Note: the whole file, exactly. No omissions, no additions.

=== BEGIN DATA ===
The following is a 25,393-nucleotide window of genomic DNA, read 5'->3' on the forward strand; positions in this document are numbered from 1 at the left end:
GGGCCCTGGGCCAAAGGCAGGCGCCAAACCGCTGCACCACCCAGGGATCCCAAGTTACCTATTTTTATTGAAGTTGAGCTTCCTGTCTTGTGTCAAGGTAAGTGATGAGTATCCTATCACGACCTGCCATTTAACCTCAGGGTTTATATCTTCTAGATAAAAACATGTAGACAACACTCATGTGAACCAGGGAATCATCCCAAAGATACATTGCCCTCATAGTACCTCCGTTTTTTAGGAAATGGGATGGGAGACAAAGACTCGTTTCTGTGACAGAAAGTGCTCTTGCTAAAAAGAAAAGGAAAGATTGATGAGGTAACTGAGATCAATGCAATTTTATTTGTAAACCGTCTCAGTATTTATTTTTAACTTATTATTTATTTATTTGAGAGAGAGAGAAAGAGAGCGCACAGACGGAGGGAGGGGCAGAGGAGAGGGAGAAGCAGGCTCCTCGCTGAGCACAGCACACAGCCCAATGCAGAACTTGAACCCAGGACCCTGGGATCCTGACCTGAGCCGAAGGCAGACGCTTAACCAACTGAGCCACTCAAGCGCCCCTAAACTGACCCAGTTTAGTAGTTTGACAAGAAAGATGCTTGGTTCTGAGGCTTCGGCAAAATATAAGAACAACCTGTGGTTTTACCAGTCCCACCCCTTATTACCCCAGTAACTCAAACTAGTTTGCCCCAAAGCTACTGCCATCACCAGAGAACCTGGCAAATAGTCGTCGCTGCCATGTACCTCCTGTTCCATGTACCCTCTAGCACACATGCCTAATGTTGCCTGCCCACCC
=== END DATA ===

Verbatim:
The following is a 25,393-nucleotide window of genomic DNA, read 5'->3' on the forward strand; positions in this document are numbered from 1 at the left end:
GGGCCCTGGGCCAAAGGCAGGCGCCAAACCGCTGCACCACCCAGGGATCCCAAGTTACCTATTTTTATTGAAGTTGAGCTTCCTGTCTTGTGTCAAGGTAAGTGATGAGTATCCTATCACGACCTGCCATTTAACCTCAGGGTTTATATCTTCTAGATAAAAACATGTAGACAACACTCATGTGAACCAGGGAATCATCCCAAAGATACATTGCCCTCATAGTACCTCCGTTTTTTAGGAAATGGGATGGGAGACAAAGACTCGTTTCTGTGACAGAAAGTGCTCTTGCTAAAAAGAAAAGGAAAGATTGATGAGGTAACTGAGATCAATGCAATTTTATTTGTAAACCGTCTCAGTATTTATTTTTAACTTATTATTTATTTATTTGAGAGAGAGAGAAAGAGAGCGCACAGACGGAGGGAGGGGCAGAGGAGAGGGAGAAGCAGGCTCCTCGCTGAGCACAGCACACAGCCCAATGCAGAACTTGAACCCAGGACCCTGGGATCCTGACCTGAGCCGAAGGCAGACGCTTAACCAACTGAGCCACTCAAGCGCCCCTAAACTGACCCAGTTTAGTAGTTTGACAAGAAAGATGCTTGGTTCTGAGGCTTCGGCAAAATATAAGAACAACCTGTGGTTTTACCAGTCCCACCCCTTATTACCCCAGTAACTCAAACTAGTTTGCCCCAAAGCTACTGCCATCACCAGAGAACCTGGCAAATAGTCGTCGCTGCCATGTACCTCCTGTTCCATGTACCCTCTAGCACACATGCCTAATGTTGCCTGCCCACCC